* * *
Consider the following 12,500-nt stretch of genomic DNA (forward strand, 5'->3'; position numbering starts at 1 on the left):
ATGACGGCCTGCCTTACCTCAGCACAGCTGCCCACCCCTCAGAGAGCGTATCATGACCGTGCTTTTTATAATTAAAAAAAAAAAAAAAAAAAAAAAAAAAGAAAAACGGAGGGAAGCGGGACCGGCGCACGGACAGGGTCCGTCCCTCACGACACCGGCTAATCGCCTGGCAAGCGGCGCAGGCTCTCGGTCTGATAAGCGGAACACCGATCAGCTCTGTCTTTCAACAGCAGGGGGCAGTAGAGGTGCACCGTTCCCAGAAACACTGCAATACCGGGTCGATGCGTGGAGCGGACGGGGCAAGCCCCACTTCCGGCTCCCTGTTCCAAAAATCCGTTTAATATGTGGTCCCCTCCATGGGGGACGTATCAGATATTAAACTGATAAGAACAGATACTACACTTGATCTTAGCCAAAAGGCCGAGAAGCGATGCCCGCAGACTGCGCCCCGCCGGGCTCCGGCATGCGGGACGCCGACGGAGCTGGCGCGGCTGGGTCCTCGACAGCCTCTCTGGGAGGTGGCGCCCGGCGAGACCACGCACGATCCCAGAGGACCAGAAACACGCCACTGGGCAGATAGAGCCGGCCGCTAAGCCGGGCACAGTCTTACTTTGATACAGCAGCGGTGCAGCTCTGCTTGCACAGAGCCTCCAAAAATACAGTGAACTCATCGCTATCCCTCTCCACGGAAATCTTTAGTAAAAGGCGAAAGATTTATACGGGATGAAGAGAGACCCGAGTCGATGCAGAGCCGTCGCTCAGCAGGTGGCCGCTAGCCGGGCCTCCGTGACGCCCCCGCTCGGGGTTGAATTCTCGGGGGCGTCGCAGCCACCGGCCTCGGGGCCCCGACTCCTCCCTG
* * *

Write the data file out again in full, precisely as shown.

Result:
Consider the following 12,500-nt stretch of genomic DNA (forward strand, 5'->3'; position numbering starts at 1 on the left):
ATGACGGCCTGCCTTACCTCAGCACAGCTGCCCACCCCTCAGAGAGCGTATCATGACCGTGCTTTTTATAATTAAAAAAAAAAAAAAAAAAAAAAAAAAAGAAAAACGGAGGGAAGCGGGACCGGCGCACGGACAGGGTCCGTCCCTCACGACACCGGCTAATCGCCTGGCAAGCGGCGCAGGCTCTCGGTCTGATAAGCGGAACACCGATCAGCTCTGTCTTTCAACAGCAGGGGGCAGTAGAGGTGCACCGTTCCCAGAAACACTGCAATACCGGGTCGATGCGTGGAGCGGACGGGGCAAGCCCCACTTCCGGCTCCCTGTTCCAAAAATCCGTTTAATATGTGGTCCCCTCCATGGGGGACGTATCAGATATTAAACTGATAAGAACAGATACTACACTTGATCTTAGCCAAAAGGCCGAGAAGCGATGCCCGCAGACTGCGCCCCGCCGGGCTCCGGCATGCGGGACGCCGACGGAGCTGGCGCGGCTGGGTCCTCGACAGCCTCTCTGGGAGGTGGCGCCCGGCGAGACCACGCACGATCCCAGAGGACCAGAAACACGCCACTGGGCAGATAGAGCCGGCCGCTAAGCCGGGCACAGTCTTACTTTGATACAGCAGCGGTGCAGCTCTGCTTGCACAGAGCCTCCAAAAATACAGTGAACTCATCGCTATCCCTCTCCACGGAAATCTTTAGTAAAAGGCGAAAGATTTATACGGGATGAAGAGAGACCCGAGTCGATGCAGAGCCGTCGCTCAGCAGGTGGCCGCTAGCCGGGCCTCCGTGACGCCCCCGCTCGGGGTTGAATTCTCGGGGGCGTCGCAGCCACCGGCCTCGGGGCCCCGACTCCTCCCTG